Lewis said he came from what could be called a broken home. He said he started taking drugs as a way to feel good and only occasionally used.
“But that turned into an every weekend thing, which soon turned into an everyday thing,” Lewis said. “I think about 98 percent of the days I walked through this building I was under the influence of some kind of drug.”
Lewis said smoking marijuana and drinking escalated into doing cocaine and LSD. He said he graduated, went to college and decided to major in elementary education.
“I had a revelation in my junior year of college,” Lewis said. “I realized I couldn’t be high every day if I was going to be teaching little kids.”
Lewis said that he chose not to give up drugs, but to instead change his major to find a career path that would better accommodate his lifestyle.
“I quit college and I went off to become a rock star,” Lewis said. “I hit the road and left my wife and my kid at home.”
Lewis said the drugs only made him more miserable. He said he was tired of the direction his life was going in.
“I got tired of sleeping in nasty hotel room. I got tired of driving from place to place every night,” Lewis said. “I told myself I’d move home and get a good job and be a good husband and a good father, but it was all just a delusion.”
Lewis said he and his wife, who also had been getting into drugs, had been falling apart. They agreed to work on their problems, but Lewis said it still wasn’t enough.
“You’ve got to experience enough pain to decide you want something different,” Lewis said. “I just hadn’t experienced enough pain yet.”
Lewis said that God had given him a million wake up calls before he finally had one experience that made him listen.
He said he was on his lunch break at a night job he was working on a strip mine using drugs in his car when blue lights pull him over from his car.
“I know what’s coming,” Lewis said. “I’m getting searched, I’m going to jail, I’m getting fired, my wife is going to leave me.”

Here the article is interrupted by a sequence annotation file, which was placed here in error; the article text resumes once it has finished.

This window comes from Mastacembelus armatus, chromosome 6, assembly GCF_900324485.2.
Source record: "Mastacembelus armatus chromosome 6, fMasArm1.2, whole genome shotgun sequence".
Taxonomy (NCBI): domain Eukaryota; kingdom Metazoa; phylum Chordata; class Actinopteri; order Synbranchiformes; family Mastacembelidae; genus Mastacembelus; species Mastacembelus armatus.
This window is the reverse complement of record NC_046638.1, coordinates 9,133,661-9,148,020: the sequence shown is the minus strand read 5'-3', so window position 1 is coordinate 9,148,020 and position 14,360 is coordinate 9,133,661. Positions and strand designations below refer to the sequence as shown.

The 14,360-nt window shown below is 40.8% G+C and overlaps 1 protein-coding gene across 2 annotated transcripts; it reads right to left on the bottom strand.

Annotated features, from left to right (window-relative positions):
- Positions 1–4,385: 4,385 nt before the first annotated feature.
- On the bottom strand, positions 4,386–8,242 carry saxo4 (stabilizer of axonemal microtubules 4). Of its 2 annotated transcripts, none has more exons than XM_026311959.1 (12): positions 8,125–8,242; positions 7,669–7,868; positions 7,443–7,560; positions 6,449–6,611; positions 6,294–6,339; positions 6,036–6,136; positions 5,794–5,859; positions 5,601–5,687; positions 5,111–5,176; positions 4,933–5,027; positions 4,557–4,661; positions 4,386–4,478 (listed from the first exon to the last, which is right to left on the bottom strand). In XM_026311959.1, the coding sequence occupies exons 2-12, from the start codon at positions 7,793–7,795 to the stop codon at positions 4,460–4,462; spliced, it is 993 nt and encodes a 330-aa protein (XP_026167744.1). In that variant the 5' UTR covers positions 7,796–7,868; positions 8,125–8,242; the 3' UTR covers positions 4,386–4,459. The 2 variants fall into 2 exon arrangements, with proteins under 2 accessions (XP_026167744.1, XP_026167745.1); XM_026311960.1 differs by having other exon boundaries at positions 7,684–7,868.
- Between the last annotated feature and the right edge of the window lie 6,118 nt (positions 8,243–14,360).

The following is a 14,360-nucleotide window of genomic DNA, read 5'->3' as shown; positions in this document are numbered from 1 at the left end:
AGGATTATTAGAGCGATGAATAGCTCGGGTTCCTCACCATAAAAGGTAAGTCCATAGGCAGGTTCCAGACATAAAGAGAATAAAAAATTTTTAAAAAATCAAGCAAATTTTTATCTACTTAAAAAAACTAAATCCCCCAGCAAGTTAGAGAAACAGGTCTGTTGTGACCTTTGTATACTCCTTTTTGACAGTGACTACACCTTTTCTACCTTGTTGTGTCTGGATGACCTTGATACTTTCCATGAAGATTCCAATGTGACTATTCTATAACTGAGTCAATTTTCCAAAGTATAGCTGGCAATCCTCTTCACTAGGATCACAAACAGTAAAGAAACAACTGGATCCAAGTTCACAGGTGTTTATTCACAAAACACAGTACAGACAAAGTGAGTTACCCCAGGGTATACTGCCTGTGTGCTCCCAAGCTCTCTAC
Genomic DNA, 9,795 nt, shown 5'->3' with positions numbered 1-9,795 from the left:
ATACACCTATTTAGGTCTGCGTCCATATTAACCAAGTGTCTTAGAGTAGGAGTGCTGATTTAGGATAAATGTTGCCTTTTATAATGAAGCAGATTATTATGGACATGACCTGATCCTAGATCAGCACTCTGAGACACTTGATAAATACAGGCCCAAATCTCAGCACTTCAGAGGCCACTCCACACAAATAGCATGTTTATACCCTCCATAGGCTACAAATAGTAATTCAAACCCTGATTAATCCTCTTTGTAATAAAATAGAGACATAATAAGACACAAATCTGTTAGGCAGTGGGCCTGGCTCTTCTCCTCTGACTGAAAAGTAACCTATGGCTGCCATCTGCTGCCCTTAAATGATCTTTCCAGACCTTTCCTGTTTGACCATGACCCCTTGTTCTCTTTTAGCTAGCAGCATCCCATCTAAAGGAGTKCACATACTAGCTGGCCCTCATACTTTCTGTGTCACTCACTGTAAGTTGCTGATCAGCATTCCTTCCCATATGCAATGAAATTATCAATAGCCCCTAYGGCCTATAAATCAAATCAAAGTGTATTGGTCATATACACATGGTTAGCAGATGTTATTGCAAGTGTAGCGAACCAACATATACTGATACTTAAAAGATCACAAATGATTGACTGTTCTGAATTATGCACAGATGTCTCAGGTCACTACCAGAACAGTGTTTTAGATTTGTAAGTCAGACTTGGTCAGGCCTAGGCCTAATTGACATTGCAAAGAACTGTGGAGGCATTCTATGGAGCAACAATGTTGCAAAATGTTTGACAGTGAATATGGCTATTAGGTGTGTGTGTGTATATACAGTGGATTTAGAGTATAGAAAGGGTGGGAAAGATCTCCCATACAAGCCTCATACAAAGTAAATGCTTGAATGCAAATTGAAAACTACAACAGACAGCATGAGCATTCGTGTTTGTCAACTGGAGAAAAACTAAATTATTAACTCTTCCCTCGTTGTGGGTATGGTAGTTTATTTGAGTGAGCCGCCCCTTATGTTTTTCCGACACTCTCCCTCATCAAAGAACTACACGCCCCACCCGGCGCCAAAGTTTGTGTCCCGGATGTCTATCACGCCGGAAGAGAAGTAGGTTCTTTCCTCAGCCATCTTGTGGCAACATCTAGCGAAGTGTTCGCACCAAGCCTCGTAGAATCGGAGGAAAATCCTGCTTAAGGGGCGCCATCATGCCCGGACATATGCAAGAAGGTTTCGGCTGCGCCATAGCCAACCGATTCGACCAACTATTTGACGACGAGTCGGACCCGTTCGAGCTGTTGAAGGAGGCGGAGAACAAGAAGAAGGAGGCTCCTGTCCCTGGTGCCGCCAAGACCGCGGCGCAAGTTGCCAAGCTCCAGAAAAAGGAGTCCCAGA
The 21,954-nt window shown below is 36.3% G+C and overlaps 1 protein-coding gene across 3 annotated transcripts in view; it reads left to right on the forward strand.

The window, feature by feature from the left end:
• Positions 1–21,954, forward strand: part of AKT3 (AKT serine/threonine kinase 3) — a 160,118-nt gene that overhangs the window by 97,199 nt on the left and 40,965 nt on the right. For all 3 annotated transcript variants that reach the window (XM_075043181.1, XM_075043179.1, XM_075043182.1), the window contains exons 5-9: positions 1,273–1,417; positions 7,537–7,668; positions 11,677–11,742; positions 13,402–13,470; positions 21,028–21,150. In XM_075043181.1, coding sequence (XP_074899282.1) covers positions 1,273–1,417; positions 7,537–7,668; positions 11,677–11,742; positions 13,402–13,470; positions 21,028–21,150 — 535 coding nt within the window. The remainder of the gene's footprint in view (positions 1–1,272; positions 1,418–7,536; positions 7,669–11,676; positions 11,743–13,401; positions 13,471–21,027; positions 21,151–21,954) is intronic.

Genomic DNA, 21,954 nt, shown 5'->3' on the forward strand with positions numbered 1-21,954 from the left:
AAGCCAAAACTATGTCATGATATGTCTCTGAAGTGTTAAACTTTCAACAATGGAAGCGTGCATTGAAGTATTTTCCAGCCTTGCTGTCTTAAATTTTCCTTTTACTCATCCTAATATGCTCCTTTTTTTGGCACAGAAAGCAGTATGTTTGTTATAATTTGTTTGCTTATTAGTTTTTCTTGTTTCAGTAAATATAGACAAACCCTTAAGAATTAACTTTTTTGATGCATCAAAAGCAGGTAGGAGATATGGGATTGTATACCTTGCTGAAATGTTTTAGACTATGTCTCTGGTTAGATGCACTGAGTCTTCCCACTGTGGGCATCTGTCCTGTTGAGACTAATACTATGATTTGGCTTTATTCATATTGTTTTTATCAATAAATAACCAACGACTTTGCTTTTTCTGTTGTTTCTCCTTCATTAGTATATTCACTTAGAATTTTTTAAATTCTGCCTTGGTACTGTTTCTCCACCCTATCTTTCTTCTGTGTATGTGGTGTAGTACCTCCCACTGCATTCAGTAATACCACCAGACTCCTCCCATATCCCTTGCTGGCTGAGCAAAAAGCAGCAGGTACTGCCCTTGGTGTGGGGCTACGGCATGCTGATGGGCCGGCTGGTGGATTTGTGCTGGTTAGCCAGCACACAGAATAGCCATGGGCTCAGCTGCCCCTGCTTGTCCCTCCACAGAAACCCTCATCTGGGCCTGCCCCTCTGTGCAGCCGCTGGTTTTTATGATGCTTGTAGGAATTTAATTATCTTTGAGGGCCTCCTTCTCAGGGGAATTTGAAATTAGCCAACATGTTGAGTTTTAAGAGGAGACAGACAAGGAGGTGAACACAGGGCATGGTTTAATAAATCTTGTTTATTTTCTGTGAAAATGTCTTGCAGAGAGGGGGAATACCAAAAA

Lewis said the officer only pulled him over to ask him about some teenagers who had been reportedly fooling around in the area.
“That wasn’t lucky,” Lewis said. “That was God telling me that was my last chance. So what did I do? Same thing I always did.”
Lewis said that still wasn’t enough. He said his life was built on a sticky mess and he had to find out how to make the sticky mess into something good.
“It made me think of coffee,” Lewis said. “I love coffee. And I bet some of these teachers here, no matter how much they love their children, I bet some days the only thing getting them through the day is a strong cup of coffee.”
Lewis said he thought of the most expensive coffee in the world, which is made from coffee beans which have been partially digested by cats.
“If these people can turn cat doody into the most expensive drink in the world, then why can’t I take my life full of mess and turn it into something amazing?” Lewis said.
He said he couldn’t do it on his own though.
“It took spending time with my preacher, with my church, with people who loved me and were positive influences,” Lewis said. “It took reaching out for help.”
Lewis said every family in the county has or will be affected by addiction in some way, but he wants to be an example of hope. He wants to encourage the public.
“Maybe you know that person that’s struggling,” Lewis said. “Maybe you are that person who’s struggling. I ain’t here to judge. What I am here to do it to tell you there’s hope. There’s a light at the end of the tunnel.”
Lewis said if anyone is struggling or knows someone who is struggling they should call 606-638-0938 for help.
He also mentioned Casey’s Law, a law that would allow a close relation to an addict to go before a judge and get an order for a person to get treatment or go to jail.
“This is real and it’s hitting here in our hometown,” Lewis said. “Don’t be afraid to have these conversations.”